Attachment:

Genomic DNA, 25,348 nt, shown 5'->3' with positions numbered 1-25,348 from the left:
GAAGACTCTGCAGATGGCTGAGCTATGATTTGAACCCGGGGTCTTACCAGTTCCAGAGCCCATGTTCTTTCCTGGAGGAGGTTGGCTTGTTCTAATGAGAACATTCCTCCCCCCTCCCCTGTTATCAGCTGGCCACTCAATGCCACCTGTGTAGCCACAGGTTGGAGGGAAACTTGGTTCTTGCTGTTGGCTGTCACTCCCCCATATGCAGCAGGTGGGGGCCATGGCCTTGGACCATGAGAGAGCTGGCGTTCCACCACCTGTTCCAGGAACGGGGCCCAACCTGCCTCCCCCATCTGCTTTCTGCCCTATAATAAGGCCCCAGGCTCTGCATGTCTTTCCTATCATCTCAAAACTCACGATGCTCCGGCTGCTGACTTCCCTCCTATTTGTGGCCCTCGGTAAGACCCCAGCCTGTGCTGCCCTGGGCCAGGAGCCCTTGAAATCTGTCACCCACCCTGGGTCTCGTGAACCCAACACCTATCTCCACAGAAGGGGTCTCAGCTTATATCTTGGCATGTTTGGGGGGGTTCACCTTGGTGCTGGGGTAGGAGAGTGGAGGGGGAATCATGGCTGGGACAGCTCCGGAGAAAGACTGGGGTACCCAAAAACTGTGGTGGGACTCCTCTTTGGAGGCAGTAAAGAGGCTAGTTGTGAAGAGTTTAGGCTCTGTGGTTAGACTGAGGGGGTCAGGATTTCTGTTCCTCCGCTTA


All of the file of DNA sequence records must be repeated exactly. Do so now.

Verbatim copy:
Genomic DNA, 25,348 nt, shown 5'->3' with positions numbered 1-25,348 from the left:
GAAGACTCTGCAGATGGCTGAGCTATGATTTGAACCCGGGGTCTTACCAGTTCCAGAGCCCATGTTCTTTCCTGGAGGAGGTTGGCTTGTTCTAATGAGAACATTCCTCCCCCCTCCCCTGTTATCAGCTGGCCACTCAATGCCACCTGTGTAGCCACAGGTTGGAGGGAAACTTGGTTCTTGCTGTTGGCTGTCACTCCCCCATATGCAGCAGGTGGGGGCCATGGCCTTGGACCATGAGAGAGCTGGCGTTCCACCACCTGTTCCAGGAACGGGGCCCAACCTGCCTCCCCCATCTGCTTTCTGCCCTATAATAAGGCCCCAGGCTCTGCATGTCTTTCCTATCATCTCAAAACTCACGATGCTCCGGCTGCTGACTTCCCTCCTATTTGTGGCCCTCGGTAAGACCCCAGCCTGTGCTGCCCTGGGCCAGGAGCCCTTGAAATCTGTCACCCACCCTGGGTCTCGTGAACCCAACACCTATCTCCACAGAAGGGGTCTCAGCTTATATCTTGGCATGTTTGGGGGGGTTCACCTTGGTGCTGGGGTAGGAGAGTGGAGGGGGAATCATGGCTGGGACAGCTCCGGAGAAAGACTGGGGTACCCAAAAACTGTGGTGGGACTCCTCTTTGGAGGCAGTAAAGAGGCTAGTTGTGAAGAGTTTAGGCTCTGTGGTTAGACTGAGGGGGTCAGGATTTCTGTTCCTCCGCTTA